Sixth District Determines Demolition of Trestle Bridge Did Not Require Supplemental CEQA Review for Reissuing Expired Streambed Alteration Agreement
The Sixth District Court of Appeal denied a CEQA petition in the case Willow Glen Trestle Conservancy v. City of San Jose (2020) 49 Cal.App.5th 127 (rehearing denied June 9, 2020). The controversy in this case began when the City of San Jose approved demolition of the Willow Glen Railroad Trestle via a mitigated negative declaration in 2014. At that time, the bridge was not listed as an historic resource, and the City concluded that substantial evidence supported its determination that the bridge was not an historic resource for the purposes of CEQA. Project opponents challenged this determination, but the Sixth District rejected the challenge in the published case Friends of Willow Glen Trestle v. City of San Jose (2016) 2 Cal.App.5th 457. In 2017, the California State Historical Resources Commission approved listing the bridge in the California Register of Historical Resources. The Commission denied the City’s request to reconsider their decision.
In 2018, the City re-applied to the California Department of Fish and Wildlife for a streambed alteration agreement (sometimes also referred to as a section 1600 or section 1602 permit). CDFW had originally issued the SAA in 2014, but the City allowed the SAA to expire in 2017. CDFW signed the second SAA in October 2018, citing the mitigation measures specified in the 2014 MND and original SAA. The project opponents subsequently filed another CEQA challenge and sought an injunction to prevent immediate demolition of the bridge, which the trial court temporarily granted. However, the trial court ultimately concluded that the second SAA did not involve any new discretionary approval by the City requiring additional CEQA review. The petitioners filed an appeal and sought a writ of supersedeas, which the Sixth District granted in order to avoid mooting the appeal.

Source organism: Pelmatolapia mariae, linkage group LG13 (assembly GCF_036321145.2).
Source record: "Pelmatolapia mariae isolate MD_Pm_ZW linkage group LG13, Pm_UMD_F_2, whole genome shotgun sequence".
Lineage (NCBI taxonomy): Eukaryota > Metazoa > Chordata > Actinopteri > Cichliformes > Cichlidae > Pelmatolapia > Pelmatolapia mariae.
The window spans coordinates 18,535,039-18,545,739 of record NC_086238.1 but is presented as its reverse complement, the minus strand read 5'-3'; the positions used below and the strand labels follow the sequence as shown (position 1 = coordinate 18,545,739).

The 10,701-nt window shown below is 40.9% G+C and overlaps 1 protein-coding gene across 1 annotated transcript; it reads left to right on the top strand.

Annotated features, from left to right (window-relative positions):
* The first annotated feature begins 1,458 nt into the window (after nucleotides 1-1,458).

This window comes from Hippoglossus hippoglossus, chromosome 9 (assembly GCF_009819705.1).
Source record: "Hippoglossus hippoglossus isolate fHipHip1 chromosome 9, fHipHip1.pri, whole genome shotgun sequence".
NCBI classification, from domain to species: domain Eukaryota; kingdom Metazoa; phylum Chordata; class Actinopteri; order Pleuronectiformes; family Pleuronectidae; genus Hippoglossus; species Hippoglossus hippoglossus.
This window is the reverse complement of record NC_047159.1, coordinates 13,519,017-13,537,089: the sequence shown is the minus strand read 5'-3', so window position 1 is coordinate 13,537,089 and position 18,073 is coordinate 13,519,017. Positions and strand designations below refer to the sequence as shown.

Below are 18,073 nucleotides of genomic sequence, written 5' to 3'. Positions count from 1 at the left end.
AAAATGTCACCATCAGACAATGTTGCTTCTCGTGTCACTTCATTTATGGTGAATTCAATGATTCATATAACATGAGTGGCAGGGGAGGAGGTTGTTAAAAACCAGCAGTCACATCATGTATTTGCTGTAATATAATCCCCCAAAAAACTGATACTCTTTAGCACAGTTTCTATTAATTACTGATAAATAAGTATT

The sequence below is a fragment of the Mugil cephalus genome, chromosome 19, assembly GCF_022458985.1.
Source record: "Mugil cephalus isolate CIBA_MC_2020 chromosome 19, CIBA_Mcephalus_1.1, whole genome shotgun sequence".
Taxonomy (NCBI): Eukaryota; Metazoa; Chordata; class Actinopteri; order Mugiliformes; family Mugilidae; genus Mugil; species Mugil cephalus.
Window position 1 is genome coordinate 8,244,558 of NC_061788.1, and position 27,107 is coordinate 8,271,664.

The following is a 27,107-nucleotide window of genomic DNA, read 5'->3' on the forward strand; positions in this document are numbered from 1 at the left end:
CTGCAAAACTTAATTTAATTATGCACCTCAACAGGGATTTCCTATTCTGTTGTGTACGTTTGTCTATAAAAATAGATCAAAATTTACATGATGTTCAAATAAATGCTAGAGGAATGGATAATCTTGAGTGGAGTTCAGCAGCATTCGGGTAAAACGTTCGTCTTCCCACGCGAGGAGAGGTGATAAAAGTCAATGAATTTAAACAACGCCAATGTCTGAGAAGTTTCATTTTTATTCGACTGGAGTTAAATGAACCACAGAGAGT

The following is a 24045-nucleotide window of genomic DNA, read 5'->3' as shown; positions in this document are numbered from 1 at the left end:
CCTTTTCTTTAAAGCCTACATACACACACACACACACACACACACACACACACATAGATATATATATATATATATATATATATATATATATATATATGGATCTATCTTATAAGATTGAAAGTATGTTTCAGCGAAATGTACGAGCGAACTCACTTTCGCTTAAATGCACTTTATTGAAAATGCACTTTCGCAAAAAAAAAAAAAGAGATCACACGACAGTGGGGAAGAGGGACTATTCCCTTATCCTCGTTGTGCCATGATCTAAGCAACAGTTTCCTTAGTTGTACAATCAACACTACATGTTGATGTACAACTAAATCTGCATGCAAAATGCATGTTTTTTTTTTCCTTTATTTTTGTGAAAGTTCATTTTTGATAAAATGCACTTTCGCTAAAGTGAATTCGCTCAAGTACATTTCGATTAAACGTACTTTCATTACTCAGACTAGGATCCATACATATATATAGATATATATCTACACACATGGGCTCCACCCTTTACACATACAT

On appeal, petitioners argued that requesting an SAA and accepting the terms of an SAA was a discretionary approval of the project opening up the project to supplemental environmental review. The Court quickly rejected this argument, pointing out that petitioners conflated “project approval” with “any action in connection with a project.” Applying for an SAA to implement an already approved project is a post-approval action, not a new project approval opening up the project to supplemental or subsequent environmental review. Thus, the Court found “no substance” to petitioner’s claims.
This case highlights an important practice tip regarding land use entitlements: don’t let entitlements, such as streambed alteration agreements or other ancillary permits, expire. It’s usually much easier to extend existing permits than to re-apply for a permit that has already expired. In this case, that may have potentially avoided opening up the City’s project to more litigation, which caused an addition two years of delay.
The author is also somewhat surprised that the Sixth District granted a writ of supersedeas in this case. While the potential risk of harm (demolition of the bridge) may have been high, the brief opinion denying the petition suggests that petitioner’s arguments had little chance of success on the merits. In addition, similar arguments made by the same petitioner’s counsel have been struck down in other published cases. The cost of litigation (twice), appeals (twice), and injunctions likely added substantial costs (five to six figures) to the City’s public improvement project. In addition, the author doubts that the Willow Glen Trestle Conservancy would pay to maintain the bridge as an historic resource in the long run. By the way, whatever happened to the Friends of the Willow Glen Trestle from the 2016 case? It seems they didn’t stick around long. Some friends they were.